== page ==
The visit offered fresh evidence of the unconventional path Trump has taken in responding to the one-two-three punch from hurricanes Harvey, Irma and Maria. His effusive praise for federal relief efforts has overshadowed his displays of empathy for those who are suffering. And in Puerto Rico, in particular, his criticism of local people for not doing more to help themselves has struck an off note during a time of crisis.
Trump said his visit was "not about me" but then praised local officials for offering kind words about his administration's recovery effort and invited one to repeat the "nice things" she'd said earlier. Trump also singled out Gov. Ricardo Rossello for "giving us the highest praise."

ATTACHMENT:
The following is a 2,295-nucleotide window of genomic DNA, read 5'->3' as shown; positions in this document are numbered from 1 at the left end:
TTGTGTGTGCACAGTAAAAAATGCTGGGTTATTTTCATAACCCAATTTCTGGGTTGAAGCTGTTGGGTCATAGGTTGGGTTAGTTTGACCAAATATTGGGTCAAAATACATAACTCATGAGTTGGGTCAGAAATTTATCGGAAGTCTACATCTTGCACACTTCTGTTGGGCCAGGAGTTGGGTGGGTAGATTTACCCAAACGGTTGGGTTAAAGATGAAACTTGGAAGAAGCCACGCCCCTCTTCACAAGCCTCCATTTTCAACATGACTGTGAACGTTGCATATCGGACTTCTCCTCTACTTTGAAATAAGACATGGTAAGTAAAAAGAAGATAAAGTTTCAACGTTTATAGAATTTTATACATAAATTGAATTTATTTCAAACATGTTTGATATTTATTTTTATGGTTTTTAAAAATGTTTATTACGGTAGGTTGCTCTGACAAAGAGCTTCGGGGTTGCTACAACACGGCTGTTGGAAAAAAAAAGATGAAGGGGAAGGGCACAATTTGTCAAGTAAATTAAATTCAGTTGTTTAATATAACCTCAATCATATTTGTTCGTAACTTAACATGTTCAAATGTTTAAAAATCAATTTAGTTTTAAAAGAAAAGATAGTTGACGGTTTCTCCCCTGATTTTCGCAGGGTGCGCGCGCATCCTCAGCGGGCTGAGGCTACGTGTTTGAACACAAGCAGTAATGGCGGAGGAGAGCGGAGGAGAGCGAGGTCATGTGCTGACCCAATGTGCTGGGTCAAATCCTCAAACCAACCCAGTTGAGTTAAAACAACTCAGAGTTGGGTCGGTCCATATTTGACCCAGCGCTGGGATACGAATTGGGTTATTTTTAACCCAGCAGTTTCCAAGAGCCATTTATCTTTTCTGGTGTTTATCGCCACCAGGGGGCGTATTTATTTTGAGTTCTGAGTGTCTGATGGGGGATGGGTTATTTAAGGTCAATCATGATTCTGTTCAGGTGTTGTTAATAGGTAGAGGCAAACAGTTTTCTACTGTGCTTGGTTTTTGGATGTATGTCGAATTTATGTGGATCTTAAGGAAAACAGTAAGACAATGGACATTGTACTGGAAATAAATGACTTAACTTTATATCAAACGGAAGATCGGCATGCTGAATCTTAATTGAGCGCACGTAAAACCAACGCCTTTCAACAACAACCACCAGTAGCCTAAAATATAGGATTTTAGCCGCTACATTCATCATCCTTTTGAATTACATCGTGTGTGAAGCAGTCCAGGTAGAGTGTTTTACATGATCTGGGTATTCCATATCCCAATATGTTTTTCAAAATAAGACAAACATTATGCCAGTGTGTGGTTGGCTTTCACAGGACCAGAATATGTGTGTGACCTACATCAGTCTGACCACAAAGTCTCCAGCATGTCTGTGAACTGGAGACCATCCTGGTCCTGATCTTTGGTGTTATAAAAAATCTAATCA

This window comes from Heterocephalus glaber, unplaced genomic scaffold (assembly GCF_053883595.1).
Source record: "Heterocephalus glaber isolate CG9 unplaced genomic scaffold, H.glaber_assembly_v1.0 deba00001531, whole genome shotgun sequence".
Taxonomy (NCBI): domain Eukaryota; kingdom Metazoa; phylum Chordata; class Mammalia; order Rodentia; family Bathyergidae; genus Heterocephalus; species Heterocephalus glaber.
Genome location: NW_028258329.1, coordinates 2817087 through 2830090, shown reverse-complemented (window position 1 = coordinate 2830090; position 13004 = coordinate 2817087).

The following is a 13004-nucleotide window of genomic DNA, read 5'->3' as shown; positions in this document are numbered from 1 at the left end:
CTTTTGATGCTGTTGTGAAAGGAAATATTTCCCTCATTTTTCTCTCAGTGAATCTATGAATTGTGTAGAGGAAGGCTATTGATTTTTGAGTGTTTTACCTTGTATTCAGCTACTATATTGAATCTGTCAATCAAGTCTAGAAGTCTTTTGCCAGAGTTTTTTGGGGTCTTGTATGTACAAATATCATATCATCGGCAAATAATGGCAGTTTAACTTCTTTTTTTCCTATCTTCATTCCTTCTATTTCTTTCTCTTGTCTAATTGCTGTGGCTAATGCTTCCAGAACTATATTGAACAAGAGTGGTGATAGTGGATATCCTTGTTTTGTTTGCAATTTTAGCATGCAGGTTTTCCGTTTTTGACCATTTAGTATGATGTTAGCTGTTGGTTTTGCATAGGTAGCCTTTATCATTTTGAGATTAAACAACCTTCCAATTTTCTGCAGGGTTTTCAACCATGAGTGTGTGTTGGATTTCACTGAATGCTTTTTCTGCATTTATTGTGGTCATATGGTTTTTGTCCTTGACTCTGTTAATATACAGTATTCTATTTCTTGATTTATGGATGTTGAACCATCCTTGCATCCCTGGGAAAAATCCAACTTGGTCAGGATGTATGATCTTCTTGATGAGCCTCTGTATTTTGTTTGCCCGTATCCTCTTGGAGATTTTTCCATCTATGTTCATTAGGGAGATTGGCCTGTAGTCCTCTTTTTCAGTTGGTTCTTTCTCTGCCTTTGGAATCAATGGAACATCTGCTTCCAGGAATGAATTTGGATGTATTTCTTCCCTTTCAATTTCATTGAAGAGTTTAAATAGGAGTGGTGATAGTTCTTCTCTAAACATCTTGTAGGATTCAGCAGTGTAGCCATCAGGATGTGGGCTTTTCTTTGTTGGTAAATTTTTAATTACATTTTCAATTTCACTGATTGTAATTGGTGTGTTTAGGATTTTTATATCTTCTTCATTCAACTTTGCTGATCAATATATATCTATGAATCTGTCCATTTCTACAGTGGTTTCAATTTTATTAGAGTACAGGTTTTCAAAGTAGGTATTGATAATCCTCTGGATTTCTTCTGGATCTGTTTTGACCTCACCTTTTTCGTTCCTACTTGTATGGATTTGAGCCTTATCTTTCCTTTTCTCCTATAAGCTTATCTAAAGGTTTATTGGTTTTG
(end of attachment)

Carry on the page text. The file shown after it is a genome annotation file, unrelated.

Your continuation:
"Every death is a horror," he said, "but if you look at a real catastrophe like Katrina and you look at the tremendous, hundreds of and hundreds and hundreds of people that died, and you look at what happened here with, really, a storm that was just totally overpowering, nobody has ever seen anything like this." He told local officials "you can be very proud of all your people, all of our people working together."
Trump's most prominent critic in Puerto Rico, San Juan Mayor Carmen Yulin Cruz, joined other officials at the air base for a briefing with him, shook the president's hand and said afterward she hoped he now understood the gravity of the situation. But his comment implying Maria was not a Katrina-level event left her unsure.
"Sometimes his style of communication gets in the way," she told CNN. "I would hope that the president of the United States stops spouting out comments that really hurt the people of Puerto Rico."
On a more positive note, Cruz said: "I saw a real connection between the reality and the White House staff. I think they finally understood."